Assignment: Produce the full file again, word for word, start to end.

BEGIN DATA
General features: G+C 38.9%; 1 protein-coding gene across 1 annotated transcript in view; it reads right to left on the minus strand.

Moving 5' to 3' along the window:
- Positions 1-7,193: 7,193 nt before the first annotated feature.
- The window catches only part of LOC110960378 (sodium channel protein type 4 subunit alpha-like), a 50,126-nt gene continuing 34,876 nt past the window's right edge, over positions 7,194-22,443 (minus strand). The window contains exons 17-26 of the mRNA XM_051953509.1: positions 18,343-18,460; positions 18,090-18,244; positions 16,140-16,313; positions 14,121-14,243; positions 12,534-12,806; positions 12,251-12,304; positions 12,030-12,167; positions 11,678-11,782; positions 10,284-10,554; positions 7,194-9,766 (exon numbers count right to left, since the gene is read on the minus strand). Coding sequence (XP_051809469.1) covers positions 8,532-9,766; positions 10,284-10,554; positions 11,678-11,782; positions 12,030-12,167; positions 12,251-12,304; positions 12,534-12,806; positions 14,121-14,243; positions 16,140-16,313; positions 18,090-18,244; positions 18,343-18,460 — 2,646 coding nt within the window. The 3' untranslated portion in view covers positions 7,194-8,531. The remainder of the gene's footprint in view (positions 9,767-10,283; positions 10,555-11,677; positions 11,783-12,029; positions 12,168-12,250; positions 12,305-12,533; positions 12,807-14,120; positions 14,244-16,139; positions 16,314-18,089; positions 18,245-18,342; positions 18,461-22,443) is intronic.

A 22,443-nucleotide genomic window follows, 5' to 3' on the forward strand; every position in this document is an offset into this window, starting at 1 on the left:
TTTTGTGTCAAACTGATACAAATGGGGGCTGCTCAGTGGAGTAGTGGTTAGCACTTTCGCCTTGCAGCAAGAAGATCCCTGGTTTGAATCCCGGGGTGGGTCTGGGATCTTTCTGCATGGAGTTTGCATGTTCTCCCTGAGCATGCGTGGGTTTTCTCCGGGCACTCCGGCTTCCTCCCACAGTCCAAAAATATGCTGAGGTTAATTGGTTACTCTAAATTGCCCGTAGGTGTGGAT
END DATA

General features: G+C 38.9%; 1 protein-coding gene across 1 annotated transcript in view; it reads right to left on the minus strand.

Moving 5' to 3' along the window:
- Positions 1-7,193: 7,193 nt before the first annotated feature.
- The window catches only part of LOC110960378 (sodium channel protein type 4 subunit alpha-like), a 50,126-nt gene continuing 34,876 nt past the window's right edge, over positions 7,194-22,443 (minus strand). The window contains exons 17-26 of the mRNA XM_051953509.1: positions 18,343-18,460; positions 18,090-18,244; positions 16,140-16,313; positions 14,121-14,243; positions 12,534-12,806; positions 12,251-12,304; positions 12,030-12,167; positions 11,678-11,782; positions 10,284-10,554; positions 7,194-9,766 (exon numbers count right to left, since the gene is read on the minus strand). Coding sequence (XP_051809469.1) covers positions 8,532-9,766; positions 10,284-10,554; positions 11,678-11,782; positions 12,030-12,167; positions 12,251-12,304; positions 12,534-12,806; positions 14,121-14,243; positions 16,140-16,313; positions 18,090-18,244; positions 18,343-18,460 — 2,646 coding nt within the window. The 3' untranslated portion in view covers positions 7,194-8,531. The remainder of the gene's footprint in view (positions 9,767-10,283; positions 10,555-11,677; positions 11,783-12,029; positions 12,168-12,250; positions 12,305-12,533; positions 12,807-14,120; positions 14,244-16,139; positions 16,314-18,089; positions 18,245-18,342; positions 18,461-22,443) is intronic.

A 22,443-nucleotide genomic window follows, 5' to 3' on the forward strand; every position in this document is an offset into this window, starting at 1 on the left:
TTTTGTGTCAAACTGATACAAATGGGGGCTGCTCAGTGGAGTAGTGGTTAGCACTTTCGCCTTGCAGCAAGAAGATCCCTGGTTTGAATCCCGGGGTGGGTCTGGGATCTTTCTGCATGGAGTTTGCATGTTCTCCCTGAGCATGCGTGGGTTTTCTCCGGGCACTCCGGCTTCCTCCCACAGTCCAAAAATATGCTGAGGTTAATTGGTTACTCTAAATTGCCCGTAGGTGTGGAT